“Ready?” she asked eagerly once they two men were close enough. She stepped forward and hooked her arm into Justin’s. Russel wondered how she’d react once they reached the dragon’s lair. The thought of her fleeing the cave in heels made him smile. 

“Not just yet, we’re still waiting on a couple of the guys,” Justin replied. “Andie, this is Russel. Russel; Andie,” he introduced them and they exchanged a quick handshake. 

“How many more?” Andie asked. “Any chance there’s room on the team for me? I can go and -,” Justin and Russel interrupted her with laughter at the suggestion. Justin squeezed her hand and kissed her dark curls. 

“Don’t worry about it, babe. I wanna keep you warmed up in date mode as long as possible,” he said. 

“Oh,” Andie replied with a bit of disappointment in her voice. “Okay, I guess. As long as we’re together. I just like spending time with you.”

“Should we get her some cheap gear or something so she’s not helpless?” Russel offered. Andie burst into laughter.

“I’m not exactly helpless,” she said. 

“You tell ‘im, babe,” Justin laughed too, but directed his laughter at Andie instead of with her. 

“Well that sounds a little bit patr-,” her comment was interrupted by a mage that exited a black portal next to them.

“Sorry I’m late,” he apologized to Justin and Russel, then looked at Andie up and down. Golden stars flashed in his eyes for a second.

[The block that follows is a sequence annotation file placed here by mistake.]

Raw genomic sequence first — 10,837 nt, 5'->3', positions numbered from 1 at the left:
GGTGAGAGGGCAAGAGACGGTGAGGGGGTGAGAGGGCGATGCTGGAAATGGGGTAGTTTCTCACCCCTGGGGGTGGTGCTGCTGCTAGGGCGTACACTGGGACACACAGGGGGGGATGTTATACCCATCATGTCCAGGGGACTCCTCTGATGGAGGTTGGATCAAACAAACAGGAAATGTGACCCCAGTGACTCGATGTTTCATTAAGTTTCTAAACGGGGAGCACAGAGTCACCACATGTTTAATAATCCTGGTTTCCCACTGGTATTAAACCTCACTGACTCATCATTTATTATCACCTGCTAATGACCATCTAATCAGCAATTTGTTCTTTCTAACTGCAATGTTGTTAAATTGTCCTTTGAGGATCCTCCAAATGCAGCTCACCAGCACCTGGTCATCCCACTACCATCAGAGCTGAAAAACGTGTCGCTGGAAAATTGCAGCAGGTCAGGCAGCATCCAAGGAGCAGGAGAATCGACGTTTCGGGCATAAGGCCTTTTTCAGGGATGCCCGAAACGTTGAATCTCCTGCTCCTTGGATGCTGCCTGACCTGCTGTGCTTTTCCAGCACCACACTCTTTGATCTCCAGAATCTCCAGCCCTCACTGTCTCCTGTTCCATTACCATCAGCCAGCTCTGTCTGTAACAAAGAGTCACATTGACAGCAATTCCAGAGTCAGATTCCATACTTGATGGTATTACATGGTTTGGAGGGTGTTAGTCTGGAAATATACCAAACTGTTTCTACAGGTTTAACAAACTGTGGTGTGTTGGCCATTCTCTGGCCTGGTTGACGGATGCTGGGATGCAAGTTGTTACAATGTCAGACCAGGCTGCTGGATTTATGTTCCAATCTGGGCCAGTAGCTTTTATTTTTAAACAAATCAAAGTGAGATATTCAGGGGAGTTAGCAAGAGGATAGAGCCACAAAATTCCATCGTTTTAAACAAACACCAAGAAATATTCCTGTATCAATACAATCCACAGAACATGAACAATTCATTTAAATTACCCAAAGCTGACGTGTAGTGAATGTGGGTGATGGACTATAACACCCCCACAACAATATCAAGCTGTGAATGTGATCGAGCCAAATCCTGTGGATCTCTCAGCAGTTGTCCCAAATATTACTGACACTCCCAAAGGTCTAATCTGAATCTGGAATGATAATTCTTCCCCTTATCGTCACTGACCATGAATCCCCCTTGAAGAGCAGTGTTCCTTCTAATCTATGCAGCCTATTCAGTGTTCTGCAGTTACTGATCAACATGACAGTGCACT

“Who’s this?” he asked. 

“Hi, I’m Andie,” Andie extended a hand and the mage shook it.

“Benny,” he introduced himself. 

“She’s my date,” Justin said proudly. At the same time he received a Whisper from Russel in his ear.

[She’s an NPC. Go with it. -Russ] Benny shook his head with a broad smile.

“No she’s not,” he said aloud. 

“I brought her here. I think I’d know whether she was my date or not,” Justin replied. Benny continued to chuckle to himself. 

“She might be your date, but she’s not an NPC,” 

“You think I’m an NPC?” Andie turned to look at Justin with obvious hurt in her dark eyes. 

“You’re not?” was the only thing he could say. 

“Oh my god! This whole time you thought you were playing me?” Benny and Russel decided it was a good time to get a drink from the inn and wandered off. 

“But.. we met on a dating server!” Andie scoffed. 

“Women play dating games too.”

“Right! C’mon,” Justin said. “You can’t tell me you didn’t think I was an NPC too.” He felt a bit of relief when he saw her nod.

“I did. For like an hour until I realized you weren’t acting like an NPC. I liked you.”